The petitioners, Fragidokis and Theofanou, were examined by Dr. Buckingham on November 8, 1955, and the physician recommended hospitalization "if only for a short period of time". The physician makes the rather remarkable statement concerning the entire crew of the vessel involved in the collision (although he examined only the three petitioners) that "they will all show the same definite nervous and shock phenomena". Dr. Buckingham was not called as a witness in the case. Following the Court's order of November 10 sending the three petitioners to the United States Public Health Service Hospital, Fragidokis and Theofanou were ready for release on November 14 but remained in the hospital until November 16, at which time they were presented in court. The Medical Officer testified that he could detect nothing wrong with these petitioners and it is apparent that there is a sharp conflict in findings as related to the report of Dr. Buckingham. As to Savelis, he was retained at the hospital to complete certain tests and was discharged on November 18. No report from the hospital has thus far been presented on Savelis.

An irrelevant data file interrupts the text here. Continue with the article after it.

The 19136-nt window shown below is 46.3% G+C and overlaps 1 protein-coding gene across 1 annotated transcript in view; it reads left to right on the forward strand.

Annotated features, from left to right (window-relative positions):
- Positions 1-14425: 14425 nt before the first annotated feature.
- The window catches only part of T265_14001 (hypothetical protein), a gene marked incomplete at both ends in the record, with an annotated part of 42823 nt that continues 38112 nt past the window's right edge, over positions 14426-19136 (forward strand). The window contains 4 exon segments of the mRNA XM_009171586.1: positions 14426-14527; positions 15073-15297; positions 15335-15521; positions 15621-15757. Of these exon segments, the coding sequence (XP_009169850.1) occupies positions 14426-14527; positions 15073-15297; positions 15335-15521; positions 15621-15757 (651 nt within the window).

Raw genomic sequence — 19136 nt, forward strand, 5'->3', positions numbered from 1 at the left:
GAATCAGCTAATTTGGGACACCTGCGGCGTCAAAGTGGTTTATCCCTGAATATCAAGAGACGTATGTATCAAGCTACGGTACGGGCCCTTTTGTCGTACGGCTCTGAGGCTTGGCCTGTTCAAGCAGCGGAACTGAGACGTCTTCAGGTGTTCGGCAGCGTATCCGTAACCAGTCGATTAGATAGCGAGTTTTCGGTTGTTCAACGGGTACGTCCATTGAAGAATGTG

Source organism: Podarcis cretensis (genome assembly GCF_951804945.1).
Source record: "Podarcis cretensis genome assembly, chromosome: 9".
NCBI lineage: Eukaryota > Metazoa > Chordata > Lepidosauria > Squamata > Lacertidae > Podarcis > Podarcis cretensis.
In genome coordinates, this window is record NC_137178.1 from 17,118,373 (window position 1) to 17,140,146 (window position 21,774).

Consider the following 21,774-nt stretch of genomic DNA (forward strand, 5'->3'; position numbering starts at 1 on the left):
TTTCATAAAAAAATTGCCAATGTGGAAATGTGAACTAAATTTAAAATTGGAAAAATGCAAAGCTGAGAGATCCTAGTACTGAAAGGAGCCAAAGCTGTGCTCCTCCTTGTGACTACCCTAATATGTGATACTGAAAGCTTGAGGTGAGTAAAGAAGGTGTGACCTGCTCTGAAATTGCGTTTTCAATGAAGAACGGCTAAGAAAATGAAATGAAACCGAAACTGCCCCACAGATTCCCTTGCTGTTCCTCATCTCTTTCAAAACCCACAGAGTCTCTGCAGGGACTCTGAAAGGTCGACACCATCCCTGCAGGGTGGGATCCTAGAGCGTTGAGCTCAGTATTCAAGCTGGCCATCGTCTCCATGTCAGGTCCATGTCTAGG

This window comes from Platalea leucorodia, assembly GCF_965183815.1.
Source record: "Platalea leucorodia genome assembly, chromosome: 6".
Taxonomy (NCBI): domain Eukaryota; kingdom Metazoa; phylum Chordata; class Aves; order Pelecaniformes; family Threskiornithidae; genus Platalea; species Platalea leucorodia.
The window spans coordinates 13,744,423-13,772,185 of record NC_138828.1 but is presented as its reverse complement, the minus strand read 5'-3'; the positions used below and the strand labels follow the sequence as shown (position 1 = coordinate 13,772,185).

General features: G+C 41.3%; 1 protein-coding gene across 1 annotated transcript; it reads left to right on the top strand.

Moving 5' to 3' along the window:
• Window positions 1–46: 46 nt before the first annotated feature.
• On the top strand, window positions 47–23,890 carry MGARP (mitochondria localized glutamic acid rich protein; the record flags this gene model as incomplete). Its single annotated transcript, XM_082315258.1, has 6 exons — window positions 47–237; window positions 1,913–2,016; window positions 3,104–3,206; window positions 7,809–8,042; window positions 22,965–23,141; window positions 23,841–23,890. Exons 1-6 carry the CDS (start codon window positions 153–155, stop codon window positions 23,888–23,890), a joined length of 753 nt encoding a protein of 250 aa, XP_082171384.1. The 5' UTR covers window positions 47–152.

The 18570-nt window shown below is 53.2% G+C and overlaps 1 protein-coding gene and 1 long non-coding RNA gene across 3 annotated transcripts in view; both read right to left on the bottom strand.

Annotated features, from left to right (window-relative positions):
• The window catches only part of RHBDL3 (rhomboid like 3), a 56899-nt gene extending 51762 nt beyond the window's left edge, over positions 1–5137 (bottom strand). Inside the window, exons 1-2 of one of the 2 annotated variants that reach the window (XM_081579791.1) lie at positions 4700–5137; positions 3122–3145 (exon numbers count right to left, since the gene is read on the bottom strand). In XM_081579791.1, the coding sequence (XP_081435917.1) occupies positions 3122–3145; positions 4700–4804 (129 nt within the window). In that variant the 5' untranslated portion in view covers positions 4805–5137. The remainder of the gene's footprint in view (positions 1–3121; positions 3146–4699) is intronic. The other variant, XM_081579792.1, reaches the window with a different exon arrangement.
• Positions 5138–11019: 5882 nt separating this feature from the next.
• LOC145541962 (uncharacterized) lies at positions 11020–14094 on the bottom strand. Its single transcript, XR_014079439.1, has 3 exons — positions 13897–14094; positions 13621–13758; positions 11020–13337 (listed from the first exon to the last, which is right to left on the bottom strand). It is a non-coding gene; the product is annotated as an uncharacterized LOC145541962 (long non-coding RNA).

On November 8, 1955, petitioners, accompanied by their attorney, applied to Inspector Douglas for a change in status from D-1 to D-2. No written or oral evidence was presented indicating that they, or either of them, had any position offered them, or any immediate prospects of their obtaining any position, on any vessel (other than the Michalakis) and that they felt in need of hospitalization. The requests for change in landing permits were refused without prejudice to their *398 right to reapply while the vessel was still in port.